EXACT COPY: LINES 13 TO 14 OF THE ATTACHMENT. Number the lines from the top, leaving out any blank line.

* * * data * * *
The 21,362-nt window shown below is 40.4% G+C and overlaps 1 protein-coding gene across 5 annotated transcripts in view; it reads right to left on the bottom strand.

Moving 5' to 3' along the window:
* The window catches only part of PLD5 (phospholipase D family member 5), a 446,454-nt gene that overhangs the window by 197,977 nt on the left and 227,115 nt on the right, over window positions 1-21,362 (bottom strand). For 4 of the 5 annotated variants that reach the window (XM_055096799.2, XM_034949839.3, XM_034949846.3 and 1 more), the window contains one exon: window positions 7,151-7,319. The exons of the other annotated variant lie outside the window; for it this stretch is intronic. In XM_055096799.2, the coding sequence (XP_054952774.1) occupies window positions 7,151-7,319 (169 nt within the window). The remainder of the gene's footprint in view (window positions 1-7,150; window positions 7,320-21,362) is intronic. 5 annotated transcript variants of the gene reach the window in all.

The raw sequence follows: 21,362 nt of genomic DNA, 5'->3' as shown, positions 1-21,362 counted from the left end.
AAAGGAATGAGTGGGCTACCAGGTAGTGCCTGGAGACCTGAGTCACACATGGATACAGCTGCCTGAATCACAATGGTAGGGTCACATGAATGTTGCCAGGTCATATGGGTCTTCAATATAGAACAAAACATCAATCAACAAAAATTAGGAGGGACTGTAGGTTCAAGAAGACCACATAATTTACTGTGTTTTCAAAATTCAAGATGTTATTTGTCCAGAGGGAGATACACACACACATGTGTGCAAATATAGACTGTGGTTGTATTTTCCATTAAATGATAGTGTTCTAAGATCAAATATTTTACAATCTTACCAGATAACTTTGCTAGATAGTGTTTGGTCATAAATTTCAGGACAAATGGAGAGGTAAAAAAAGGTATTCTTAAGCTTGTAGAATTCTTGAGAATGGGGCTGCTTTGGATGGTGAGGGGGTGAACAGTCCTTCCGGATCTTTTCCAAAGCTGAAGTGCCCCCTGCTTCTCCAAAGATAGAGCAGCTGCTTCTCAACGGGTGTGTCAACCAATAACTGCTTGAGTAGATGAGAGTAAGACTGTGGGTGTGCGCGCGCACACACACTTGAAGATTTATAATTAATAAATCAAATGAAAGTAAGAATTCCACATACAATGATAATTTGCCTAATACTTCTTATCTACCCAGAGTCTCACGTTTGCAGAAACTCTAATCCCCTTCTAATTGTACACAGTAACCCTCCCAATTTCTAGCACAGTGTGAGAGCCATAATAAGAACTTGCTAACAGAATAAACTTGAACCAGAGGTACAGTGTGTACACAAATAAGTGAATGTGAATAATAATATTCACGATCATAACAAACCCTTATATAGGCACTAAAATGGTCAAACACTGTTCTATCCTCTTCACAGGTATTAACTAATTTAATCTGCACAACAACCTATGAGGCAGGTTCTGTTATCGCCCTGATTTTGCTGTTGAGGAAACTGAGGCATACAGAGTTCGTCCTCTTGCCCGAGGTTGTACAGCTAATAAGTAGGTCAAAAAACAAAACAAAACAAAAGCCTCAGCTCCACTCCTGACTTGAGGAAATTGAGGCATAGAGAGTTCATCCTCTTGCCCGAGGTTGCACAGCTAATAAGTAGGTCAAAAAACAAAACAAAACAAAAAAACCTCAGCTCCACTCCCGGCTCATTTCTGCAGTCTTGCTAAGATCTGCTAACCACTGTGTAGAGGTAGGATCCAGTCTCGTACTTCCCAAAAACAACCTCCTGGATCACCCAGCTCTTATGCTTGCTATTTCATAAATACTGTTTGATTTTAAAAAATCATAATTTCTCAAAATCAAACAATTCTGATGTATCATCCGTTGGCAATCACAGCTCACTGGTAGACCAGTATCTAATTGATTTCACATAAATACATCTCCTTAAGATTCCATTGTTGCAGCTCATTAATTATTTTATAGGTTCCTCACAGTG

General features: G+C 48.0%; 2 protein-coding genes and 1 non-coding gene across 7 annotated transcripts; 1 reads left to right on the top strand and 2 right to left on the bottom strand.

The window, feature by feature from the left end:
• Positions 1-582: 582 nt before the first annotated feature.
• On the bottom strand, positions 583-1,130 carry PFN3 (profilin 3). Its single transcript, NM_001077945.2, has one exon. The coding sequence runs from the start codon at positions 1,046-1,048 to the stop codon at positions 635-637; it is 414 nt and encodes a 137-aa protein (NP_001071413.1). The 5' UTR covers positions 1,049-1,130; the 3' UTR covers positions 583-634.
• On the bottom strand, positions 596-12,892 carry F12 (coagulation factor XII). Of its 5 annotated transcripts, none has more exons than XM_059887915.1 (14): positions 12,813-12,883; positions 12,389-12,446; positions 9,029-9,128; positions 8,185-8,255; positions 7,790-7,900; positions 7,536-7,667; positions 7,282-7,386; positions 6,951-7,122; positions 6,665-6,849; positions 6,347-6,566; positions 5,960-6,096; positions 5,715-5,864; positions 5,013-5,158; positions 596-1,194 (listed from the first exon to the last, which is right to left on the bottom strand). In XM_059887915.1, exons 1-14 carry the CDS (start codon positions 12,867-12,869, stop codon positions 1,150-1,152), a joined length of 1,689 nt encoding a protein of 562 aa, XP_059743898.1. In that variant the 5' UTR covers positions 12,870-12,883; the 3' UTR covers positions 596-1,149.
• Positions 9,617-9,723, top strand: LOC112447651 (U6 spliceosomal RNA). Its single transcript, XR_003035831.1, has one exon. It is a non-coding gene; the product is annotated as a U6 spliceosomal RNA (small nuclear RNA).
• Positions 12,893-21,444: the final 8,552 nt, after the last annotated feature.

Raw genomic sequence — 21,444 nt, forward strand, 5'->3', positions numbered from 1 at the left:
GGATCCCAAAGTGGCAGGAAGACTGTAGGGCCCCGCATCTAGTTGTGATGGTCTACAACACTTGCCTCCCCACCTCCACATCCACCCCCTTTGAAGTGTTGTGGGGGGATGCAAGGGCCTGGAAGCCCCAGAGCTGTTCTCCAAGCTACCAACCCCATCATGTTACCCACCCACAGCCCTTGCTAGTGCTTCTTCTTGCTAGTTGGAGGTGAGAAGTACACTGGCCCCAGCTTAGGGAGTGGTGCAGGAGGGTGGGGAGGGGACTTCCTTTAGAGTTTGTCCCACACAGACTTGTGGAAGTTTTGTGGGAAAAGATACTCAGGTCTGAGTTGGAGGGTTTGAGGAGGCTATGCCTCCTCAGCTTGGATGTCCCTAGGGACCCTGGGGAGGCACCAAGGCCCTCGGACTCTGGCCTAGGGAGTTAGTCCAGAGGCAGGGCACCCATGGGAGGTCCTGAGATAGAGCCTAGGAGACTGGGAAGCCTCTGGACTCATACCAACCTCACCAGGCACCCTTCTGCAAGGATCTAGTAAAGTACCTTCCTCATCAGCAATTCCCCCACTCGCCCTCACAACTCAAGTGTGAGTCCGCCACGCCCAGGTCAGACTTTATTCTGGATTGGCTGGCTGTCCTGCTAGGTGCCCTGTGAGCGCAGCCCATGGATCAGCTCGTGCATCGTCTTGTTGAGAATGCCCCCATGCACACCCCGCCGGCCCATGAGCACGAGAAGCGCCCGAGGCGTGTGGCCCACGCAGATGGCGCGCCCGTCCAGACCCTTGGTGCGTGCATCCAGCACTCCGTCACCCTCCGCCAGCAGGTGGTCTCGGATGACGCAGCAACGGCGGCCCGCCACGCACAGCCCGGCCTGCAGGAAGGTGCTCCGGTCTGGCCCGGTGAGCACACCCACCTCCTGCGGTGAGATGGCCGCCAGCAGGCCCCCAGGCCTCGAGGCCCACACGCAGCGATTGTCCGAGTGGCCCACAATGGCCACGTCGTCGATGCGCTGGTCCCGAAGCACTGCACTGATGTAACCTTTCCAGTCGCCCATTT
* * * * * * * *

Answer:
Raw genomic sequence — 21,444 nt, forward strand, 5'->3', positions numbered from 1 at the left:
GGATCCCAAAGTGGCAGGAAGACTGTAGGGCCCCGCATCTAGTTGTGATGGTCTACAACACTTGCCTCCCCACCTCCACATCCACCCCCTTTGAAGTGTTGTGGGGGGATGCAAGGGCCTGGAAGCCCCAGAGCTGTTCTCCAAGCTACCAACCCCATCATGTTACCCACCCACAGCCCTTGCTAGTGCTTCTTCTTGCTAGTTGGAGGTGAGAAGTACACTGGCCCCAGCTTAGGGAGTGGTGCAGGAGGGTGGGGAGGGGACTTCCTTTAGAGTTTGTCCCACACAGACTTGTGGAAGTTTTGTGGGAAAAGATACTCAGGTCTGAGTTGGAGGGTTTGAGGAGGCTATGCCTCCTCAGCTTGGATGTCCCTAGGGACCCTGGGGAGGCACCAAGGCCCTCGGACTCTGGCCTAGGGAGTTAGTCCAGAGGCAGGGCACCCATGGGAGGTCCTGAGATAGAGCCTAGGAGACTGGGAAGCCTCTGGACTCATACCAACCTCACCAGGCACCCTTCTGCAAGGATCTAGTAAAGTACCTTCCTCATCAGCAATTCCCCCACTCGCCCTCACAACTCAAGTGTGAGTCCGCCACGCCCAGGTCAGACTTTATTCTGGATTGGCTGGCTGTCCTGCTAGGTGCCCTGTGAGCGCAGCCCATGGATCAGCTCGTGCATCGTCTTGTTGAGAATGCCCCCATGCACACCCCGCCGGCCCATGAGCACGAGAAGCGCCCGAGGCGTGTGGCCCACGCAGATGGCGCGCCCGTCCAGACCCTTGGTGCGTGCATCCAGCACTCCGTCACCCTCCGCCAGCAGGTGGTCTCGGATGACGCAGCAACGGCGGCCCGCCACGCACAGCCCGGCCTGCAGGAAGGTGCTCCGGTCTGGCCCGGTGAGCACACCCACCTCCTGCGGTGAGATGGCCGCCAGCAGGCCCCCAGGCCTCGAGGCCCACACGCAGCGATTGTCCGAGTGGCCCACAATGGCCACGTCGTCGATGCGCTGGTCCCGAAGCACTGCACTGATGTAACCTTTCCAGTCGCCCATTT